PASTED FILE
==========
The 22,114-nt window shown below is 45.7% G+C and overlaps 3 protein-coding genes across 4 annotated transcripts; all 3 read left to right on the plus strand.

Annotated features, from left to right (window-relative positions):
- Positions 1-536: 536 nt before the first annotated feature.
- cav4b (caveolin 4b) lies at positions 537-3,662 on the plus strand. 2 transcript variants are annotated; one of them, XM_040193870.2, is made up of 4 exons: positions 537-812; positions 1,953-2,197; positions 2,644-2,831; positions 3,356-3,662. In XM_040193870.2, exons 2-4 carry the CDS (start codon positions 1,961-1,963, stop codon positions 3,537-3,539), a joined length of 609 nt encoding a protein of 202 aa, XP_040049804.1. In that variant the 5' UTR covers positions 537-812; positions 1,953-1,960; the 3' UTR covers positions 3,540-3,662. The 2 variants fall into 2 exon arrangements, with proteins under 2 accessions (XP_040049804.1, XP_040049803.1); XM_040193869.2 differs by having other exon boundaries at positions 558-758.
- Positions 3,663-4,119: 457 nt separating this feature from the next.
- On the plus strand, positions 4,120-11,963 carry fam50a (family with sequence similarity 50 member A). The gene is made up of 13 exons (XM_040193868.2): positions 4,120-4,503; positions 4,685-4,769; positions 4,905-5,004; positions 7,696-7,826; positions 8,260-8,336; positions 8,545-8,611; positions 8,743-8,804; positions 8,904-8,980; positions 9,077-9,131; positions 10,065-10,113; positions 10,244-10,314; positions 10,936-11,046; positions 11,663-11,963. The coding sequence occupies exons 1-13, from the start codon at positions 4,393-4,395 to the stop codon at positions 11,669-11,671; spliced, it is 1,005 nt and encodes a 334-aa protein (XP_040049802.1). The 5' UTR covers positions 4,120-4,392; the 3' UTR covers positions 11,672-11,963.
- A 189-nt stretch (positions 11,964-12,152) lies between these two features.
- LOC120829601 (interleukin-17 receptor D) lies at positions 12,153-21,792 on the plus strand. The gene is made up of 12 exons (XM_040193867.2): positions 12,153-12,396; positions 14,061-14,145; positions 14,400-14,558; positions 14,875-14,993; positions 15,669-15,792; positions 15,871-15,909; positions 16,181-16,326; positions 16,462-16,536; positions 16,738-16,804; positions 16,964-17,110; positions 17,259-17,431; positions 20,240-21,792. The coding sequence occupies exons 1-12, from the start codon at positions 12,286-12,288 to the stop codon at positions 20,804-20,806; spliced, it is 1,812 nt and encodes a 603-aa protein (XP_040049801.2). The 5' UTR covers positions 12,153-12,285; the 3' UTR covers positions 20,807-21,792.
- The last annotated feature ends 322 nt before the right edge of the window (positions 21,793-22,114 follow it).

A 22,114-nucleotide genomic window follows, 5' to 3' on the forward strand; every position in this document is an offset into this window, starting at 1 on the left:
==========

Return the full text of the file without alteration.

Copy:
The 22,114-nt window shown below is 45.7% G+C and overlaps 3 protein-coding genes across 4 annotated transcripts; all 3 read left to right on the plus strand.

Annotated features, from left to right (window-relative positions):
- Positions 1-536: 536 nt before the first annotated feature.
- cav4b (caveolin 4b) lies at positions 537-3,662 on the plus strand. 2 transcript variants are annotated; one of them, XM_040193870.2, is made up of 4 exons: positions 537-812; positions 1,953-2,197; positions 2,644-2,831; positions 3,356-3,662. In XM_040193870.2, exons 2-4 carry the CDS (start codon positions 1,961-1,963, stop codon positions 3,537-3,539), a joined length of 609 nt encoding a protein of 202 aa, XP_040049804.1. In that variant the 5' UTR covers positions 537-812; positions 1,953-1,960; the 3' UTR covers positions 3,540-3,662. The 2 variants fall into 2 exon arrangements, with proteins under 2 accessions (XP_040049804.1, XP_040049803.1); XM_040193869.2 differs by having other exon boundaries at positions 558-758.
- Positions 3,663-4,119: 457 nt separating this feature from the next.
- On the plus strand, positions 4,120-11,963 carry fam50a (family with sequence similarity 50 member A). The gene is made up of 13 exons (XM_040193868.2): positions 4,120-4,503; positions 4,685-4,769; positions 4,905-5,004; positions 7,696-7,826; positions 8,260-8,336; positions 8,545-8,611; positions 8,743-8,804; positions 8,904-8,980; positions 9,077-9,131; positions 10,065-10,113; positions 10,244-10,314; positions 10,936-11,046; positions 11,663-11,963. The coding sequence occupies exons 1-13, from the start codon at positions 4,393-4,395 to the stop codon at positions 11,669-11,671; spliced, it is 1,005 nt and encodes a 334-aa protein (XP_040049802.1). The 5' UTR covers positions 4,120-4,392; the 3' UTR covers positions 11,672-11,963.
- A 189-nt stretch (positions 11,964-12,152) lies between these two features.
- LOC120829601 (interleukin-17 receptor D) lies at positions 12,153-21,792 on the plus strand. The gene is made up of 12 exons (XM_040193867.2): positions 12,153-12,396; positions 14,061-14,145; positions 14,400-14,558; positions 14,875-14,993; positions 15,669-15,792; positions 15,871-15,909; positions 16,181-16,326; positions 16,462-16,536; positions 16,738-16,804; positions 16,964-17,110; positions 17,259-17,431; positions 20,240-21,792. The coding sequence occupies exons 1-12, from the start codon at positions 12,286-12,288 to the stop codon at positions 20,804-20,806; spliced, it is 1,812 nt and encodes a 603-aa protein (XP_040049801.2). The 5' UTR covers positions 12,153-12,285; the 3' UTR covers positions 20,807-21,792.
- The last annotated feature ends 322 nt before the right edge of the window (positions 21,793-22,114 follow it).

A 22,114-nucleotide genomic window follows, 5' to 3' on the forward strand; every position in this document is an offset into this window, starting at 1 on the left: